Reusable Bags Are Back in New Hampshire

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Reusable Bags Are Back in New Hampshire

By Thad Rueter - 07/28/2020
Reusable Bags Are Back in New Hampshire
Reusable grocery backs are making a slow comeback from the pandemic.

Pandemic progress for food retail?

The governor of New Hampshire, Chris Sununu, this week lifted the state’s ban on reusable plastic bags for use by grocery shoppers. The state imposed its ban in March — one of the earliest states to do so — as the pandemic began to spread through the country and officials worried about the health risk of those reusable bags.

Near the start of 2020, New Hampshire lawmakers moved to ban the single-use plastic bags for shoppers, and to require retailers to charge fees of up to 50 cents for consumers who didn’t bring reusable bags to stores. New Hampshire still stands as the only state in New England without a mask mandate.

In announcing the end of the reusable bag ban, Sununu, a Republican, encouraged consumers to show respect to food retail workers by washing the bags. Proponents of the lifting of the ban reportedly want Sununu to require food retail customers to bag their own groceries to further reduce the risk to food retail workers.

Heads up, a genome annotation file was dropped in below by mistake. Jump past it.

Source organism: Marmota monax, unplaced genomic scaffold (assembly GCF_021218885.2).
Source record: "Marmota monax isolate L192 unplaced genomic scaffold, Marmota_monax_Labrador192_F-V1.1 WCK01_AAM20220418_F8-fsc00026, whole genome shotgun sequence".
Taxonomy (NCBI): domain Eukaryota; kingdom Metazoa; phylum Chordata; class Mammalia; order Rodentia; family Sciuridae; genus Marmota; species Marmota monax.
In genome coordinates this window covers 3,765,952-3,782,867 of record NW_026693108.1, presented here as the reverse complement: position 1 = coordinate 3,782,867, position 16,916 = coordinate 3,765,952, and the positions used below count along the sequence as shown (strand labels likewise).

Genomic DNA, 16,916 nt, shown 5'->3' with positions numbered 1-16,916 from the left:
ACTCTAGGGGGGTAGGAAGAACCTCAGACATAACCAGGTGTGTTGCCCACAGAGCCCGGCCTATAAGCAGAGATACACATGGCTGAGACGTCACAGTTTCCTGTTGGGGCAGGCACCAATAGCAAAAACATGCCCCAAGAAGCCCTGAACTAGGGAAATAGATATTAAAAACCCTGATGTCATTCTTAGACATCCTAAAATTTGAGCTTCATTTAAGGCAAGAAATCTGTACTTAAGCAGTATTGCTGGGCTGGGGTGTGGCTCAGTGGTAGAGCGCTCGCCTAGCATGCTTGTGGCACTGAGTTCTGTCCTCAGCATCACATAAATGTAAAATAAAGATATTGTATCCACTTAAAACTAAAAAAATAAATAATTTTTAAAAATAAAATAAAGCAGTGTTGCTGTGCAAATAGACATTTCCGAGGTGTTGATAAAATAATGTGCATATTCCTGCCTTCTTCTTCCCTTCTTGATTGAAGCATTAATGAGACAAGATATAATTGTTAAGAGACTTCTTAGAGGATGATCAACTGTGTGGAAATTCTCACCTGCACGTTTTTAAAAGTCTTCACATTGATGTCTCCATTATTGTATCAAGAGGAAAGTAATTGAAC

The pandemic-related decision comes amid larger efforts to encourage the use of non-plastic bags in the interests of helping the environment. Earlier in July, for instance, The Center for the Circular Economy at Closed Loop Partners — with founding partners CVS Health, Target and Walmart — said it was looking to identify, test and implement viable design solutions and models to more sustainably serve the purpose of the current retail bag. Kroger and Walgreens have also joined this newly formed Consortium to Reinvent the Retail Bag.

According to research, the average time a bag is used is 12 minutes, and of the 100 billion plastic bags used each year in the United States less than 10% of them are recycled. 

Eight states have a reusable bag mandate or a ban of plastic bags, several other states do, according to the National Conference of State Legislatures. Those states are California, Connecticut, Delaware, Hawaii, Maine, New York, Oregon and Vermont. Various other states are considering bag proposals.